References to hate-filled ideologies are more evasive on mainstream platforms like Twitter, Instagram, TikTok and Telegram. To avoid detection of AI-powered moderation, users do not use obvious terms like “white genocide” or “white power” in conversation.

They signal their beliefs in other ways: a Christian cross emoji on their profile or words like “anglo” or “pilled,” a term adopted by far-right chat rooms, in usernames. More recently, some of these accounts have borrowed the pop song “White Boy Summer” to enliven the draft Supreme Court opinion leaked on Roe v. Wade, according to an analysis by Zignal Labs, a social media intelligence firm.

Facebook and Instagram owner Meta banned praise and support for white nationalist and separatist movements in 2019 on the company’s platforms, but the social media shift to subtlety makes it difficult to moderate posts.

“We know these groups are determined to find new ways to try to circumvent our policies, which is why we invest in people and technology and work with outside experts to constantly update and improve our enforcement efforts,” David Tessler, Head of Dangerous Organizations . and individuals policy for Meta, said in a statement.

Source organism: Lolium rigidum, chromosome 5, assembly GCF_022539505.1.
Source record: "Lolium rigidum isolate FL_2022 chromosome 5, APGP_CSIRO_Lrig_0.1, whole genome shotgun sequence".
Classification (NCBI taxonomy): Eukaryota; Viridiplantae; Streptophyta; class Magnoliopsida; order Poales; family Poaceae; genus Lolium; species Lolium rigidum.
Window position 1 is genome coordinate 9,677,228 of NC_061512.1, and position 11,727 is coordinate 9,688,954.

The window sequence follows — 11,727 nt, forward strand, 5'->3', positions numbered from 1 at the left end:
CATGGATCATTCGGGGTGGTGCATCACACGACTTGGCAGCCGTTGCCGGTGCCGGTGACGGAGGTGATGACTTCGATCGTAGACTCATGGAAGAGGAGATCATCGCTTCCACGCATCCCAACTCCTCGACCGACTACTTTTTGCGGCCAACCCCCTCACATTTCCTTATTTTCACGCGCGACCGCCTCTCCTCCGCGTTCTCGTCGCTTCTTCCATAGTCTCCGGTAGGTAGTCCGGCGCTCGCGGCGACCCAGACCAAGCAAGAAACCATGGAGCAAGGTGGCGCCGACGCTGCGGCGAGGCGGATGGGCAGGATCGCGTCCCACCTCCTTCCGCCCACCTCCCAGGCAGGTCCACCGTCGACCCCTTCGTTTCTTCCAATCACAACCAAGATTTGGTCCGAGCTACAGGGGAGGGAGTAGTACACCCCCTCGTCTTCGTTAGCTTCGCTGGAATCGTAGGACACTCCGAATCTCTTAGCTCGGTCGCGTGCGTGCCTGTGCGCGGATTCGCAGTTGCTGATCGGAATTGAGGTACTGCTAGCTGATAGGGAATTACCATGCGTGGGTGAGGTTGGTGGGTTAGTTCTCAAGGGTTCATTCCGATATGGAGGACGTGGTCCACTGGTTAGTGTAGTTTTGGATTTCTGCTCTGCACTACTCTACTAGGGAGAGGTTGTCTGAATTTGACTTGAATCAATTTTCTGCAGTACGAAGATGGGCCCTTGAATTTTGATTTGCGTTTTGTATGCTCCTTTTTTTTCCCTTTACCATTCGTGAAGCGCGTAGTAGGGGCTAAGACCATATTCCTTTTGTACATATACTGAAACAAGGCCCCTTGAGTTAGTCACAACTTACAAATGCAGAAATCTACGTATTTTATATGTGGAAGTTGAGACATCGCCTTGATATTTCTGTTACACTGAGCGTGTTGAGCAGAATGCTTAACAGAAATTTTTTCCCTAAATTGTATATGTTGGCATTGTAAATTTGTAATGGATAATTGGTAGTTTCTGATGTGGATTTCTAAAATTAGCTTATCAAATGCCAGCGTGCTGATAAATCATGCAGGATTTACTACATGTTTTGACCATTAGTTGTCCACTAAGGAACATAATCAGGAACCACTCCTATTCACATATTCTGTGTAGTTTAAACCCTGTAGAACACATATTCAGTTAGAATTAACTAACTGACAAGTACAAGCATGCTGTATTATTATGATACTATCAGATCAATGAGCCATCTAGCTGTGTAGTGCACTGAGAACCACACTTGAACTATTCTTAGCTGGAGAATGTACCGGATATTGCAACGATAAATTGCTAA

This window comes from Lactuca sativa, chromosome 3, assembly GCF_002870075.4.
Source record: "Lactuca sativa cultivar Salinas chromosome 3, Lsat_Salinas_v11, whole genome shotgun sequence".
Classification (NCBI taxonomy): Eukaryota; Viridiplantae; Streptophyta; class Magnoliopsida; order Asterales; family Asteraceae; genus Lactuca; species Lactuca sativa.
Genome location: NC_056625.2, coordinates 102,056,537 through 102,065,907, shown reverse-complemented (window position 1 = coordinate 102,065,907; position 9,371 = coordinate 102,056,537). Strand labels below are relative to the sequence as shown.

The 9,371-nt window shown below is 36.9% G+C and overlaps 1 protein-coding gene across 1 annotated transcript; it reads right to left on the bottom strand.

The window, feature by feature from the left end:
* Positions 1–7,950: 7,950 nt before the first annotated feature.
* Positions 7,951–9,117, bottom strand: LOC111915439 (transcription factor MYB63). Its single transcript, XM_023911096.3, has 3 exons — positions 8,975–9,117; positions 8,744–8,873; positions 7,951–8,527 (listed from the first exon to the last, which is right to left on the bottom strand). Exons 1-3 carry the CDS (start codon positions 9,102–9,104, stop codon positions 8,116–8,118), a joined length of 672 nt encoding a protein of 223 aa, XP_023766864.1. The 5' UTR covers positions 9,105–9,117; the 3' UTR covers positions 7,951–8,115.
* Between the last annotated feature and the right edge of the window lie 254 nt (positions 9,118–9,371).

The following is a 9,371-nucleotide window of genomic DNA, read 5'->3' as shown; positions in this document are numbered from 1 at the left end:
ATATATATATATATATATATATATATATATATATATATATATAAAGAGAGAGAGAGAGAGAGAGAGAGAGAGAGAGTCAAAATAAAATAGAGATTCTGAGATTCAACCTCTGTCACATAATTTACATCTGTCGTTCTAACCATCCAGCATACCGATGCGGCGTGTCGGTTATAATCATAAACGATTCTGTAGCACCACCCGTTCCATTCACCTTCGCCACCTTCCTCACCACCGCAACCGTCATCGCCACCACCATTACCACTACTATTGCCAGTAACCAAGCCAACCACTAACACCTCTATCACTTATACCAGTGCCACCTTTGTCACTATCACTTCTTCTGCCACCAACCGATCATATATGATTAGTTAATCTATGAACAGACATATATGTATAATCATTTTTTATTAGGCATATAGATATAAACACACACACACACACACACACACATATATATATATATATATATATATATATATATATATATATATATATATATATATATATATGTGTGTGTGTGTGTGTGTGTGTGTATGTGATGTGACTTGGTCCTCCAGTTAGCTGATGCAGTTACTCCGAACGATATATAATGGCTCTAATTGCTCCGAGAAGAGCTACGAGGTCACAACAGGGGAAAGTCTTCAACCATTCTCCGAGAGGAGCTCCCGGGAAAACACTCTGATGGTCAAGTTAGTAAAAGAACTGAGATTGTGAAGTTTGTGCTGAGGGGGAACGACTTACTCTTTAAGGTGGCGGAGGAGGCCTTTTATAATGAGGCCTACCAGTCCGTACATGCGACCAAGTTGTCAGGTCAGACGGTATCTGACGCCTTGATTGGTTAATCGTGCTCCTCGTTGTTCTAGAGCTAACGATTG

A closer look reveals hundreds of posts steeped in sexist, anti-Semitic, racist and homophobic content.

In an Instagram post identified by the Associated Press, an account called White Primacy appeared to post a photo of a billboard depicting a common way to exterminate Jews during the Holocaust.

“It’s only been 75 years since the gas chambers. So no, a billboard denouncing anti-Jewish fanaticism is not an overreaction,” the billboard in the photo read.

The caption of the post, however, denied that the gas chambers were used. The post’s comments were even worse: “If what they said actually happened, we’d be in such a better place,” one user commented. “Let’s finish what they started someday,” wrote another.

The account, which had over 4,000 followers, was immediately removed on Tuesday after AP asked Meta about it. Meta has banned Holocaust-denying posts on its platform since 2020.